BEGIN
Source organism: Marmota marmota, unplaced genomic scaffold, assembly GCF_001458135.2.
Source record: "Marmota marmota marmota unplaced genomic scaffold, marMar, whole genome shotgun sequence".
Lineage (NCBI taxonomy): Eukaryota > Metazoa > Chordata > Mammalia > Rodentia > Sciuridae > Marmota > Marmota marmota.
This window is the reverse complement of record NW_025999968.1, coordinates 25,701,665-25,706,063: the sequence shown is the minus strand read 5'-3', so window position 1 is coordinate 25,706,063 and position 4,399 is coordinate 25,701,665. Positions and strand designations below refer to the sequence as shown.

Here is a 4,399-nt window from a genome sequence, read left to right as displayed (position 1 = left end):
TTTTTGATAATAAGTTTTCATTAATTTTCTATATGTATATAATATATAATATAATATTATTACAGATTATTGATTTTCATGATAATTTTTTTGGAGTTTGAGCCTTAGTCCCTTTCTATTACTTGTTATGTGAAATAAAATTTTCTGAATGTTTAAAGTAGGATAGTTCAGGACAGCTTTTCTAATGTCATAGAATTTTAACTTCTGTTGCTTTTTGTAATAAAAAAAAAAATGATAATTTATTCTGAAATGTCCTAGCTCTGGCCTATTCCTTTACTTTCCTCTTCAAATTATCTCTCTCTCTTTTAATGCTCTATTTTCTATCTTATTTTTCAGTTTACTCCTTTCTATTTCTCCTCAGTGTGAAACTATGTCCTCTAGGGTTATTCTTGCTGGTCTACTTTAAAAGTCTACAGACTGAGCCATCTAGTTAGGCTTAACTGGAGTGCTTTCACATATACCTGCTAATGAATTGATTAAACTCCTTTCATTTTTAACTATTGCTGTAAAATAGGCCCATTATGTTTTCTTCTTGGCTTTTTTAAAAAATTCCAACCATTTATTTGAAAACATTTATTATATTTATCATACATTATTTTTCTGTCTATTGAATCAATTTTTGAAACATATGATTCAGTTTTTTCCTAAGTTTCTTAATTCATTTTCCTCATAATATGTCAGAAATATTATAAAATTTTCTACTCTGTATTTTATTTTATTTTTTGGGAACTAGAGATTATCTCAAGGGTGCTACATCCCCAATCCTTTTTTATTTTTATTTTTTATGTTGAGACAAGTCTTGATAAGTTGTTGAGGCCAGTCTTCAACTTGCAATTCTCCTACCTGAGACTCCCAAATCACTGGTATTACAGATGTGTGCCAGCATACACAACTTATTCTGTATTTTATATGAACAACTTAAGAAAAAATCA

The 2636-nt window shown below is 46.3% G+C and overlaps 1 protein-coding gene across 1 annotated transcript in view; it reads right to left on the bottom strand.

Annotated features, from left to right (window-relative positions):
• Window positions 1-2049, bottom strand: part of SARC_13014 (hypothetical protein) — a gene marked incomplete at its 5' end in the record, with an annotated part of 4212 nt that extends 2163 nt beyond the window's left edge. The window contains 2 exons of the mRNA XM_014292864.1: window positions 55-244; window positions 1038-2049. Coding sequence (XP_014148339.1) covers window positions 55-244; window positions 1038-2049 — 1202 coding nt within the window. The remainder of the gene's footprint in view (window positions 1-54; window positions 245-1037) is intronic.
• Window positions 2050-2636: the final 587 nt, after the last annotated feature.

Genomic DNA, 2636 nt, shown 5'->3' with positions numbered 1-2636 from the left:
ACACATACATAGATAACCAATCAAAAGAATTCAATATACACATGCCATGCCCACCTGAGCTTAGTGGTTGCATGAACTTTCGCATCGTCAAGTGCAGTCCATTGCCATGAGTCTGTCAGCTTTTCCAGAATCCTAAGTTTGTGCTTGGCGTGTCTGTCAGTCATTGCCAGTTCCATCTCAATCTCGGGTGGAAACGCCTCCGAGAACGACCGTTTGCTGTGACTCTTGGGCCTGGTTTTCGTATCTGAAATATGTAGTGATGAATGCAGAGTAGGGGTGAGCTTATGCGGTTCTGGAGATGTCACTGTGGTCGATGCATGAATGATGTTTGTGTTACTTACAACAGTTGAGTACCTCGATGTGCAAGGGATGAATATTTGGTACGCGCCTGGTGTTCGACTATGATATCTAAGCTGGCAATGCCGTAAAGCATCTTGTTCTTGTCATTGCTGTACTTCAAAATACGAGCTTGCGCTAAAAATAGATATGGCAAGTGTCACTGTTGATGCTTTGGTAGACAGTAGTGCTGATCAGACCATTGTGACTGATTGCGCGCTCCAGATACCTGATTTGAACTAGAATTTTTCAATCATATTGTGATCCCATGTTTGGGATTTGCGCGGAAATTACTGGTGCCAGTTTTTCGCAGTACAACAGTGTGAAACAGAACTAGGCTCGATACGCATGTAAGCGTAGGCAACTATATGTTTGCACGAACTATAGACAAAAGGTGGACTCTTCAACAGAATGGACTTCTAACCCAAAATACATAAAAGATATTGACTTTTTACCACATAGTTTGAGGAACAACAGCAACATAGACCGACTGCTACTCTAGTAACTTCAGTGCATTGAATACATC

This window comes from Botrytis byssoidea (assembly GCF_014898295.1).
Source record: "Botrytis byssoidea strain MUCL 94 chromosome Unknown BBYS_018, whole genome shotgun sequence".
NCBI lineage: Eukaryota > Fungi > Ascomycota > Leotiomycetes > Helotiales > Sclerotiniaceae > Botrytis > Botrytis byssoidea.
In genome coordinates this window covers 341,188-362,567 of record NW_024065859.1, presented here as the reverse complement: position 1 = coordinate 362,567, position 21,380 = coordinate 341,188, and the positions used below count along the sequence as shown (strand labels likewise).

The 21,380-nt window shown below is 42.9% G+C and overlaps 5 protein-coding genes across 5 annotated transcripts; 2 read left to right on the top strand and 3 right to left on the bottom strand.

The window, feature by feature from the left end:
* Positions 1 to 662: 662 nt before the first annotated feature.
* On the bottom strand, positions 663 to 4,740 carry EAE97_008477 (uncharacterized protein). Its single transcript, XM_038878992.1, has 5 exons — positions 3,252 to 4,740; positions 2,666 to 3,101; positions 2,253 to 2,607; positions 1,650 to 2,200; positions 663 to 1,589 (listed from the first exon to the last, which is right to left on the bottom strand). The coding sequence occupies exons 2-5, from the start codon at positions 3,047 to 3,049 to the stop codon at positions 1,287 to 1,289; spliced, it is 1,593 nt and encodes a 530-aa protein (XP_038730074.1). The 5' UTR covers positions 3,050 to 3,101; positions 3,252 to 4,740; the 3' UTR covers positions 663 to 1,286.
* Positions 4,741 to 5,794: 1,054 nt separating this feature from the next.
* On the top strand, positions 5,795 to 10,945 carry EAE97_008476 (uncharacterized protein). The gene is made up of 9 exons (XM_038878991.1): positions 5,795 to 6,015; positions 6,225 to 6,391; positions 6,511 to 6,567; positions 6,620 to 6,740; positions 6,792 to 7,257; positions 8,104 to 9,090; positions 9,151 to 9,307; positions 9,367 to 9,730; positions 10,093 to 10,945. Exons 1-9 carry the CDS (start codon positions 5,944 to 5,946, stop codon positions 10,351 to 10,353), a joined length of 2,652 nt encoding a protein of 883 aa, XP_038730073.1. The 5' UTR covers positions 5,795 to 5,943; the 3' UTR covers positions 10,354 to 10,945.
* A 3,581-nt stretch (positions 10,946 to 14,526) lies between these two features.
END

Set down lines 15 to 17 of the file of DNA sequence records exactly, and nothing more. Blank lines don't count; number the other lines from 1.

NCBI lineage: Eukaryota > Fungi > Ascomycota > Leotiomycetes > Helotiales > Sclerotiniaceae > Botrytis > Botrytis byssoidea.
In genome coordinates this window covers 341,188-362,567 of record NW_024065859.1, presented here as the reverse complement: position 1 = coordinate 362,567, position 21,380 = coordinate 341,188, and the positions used below count along the sequence as shown (strand labels likewise).

The 21,380-nt window shown below is 42.9% G+C and overlaps 5 protein-coding genes across 5 annotated transcripts; 2 read left to right on the top strand and 3 right to left on the bottom strand.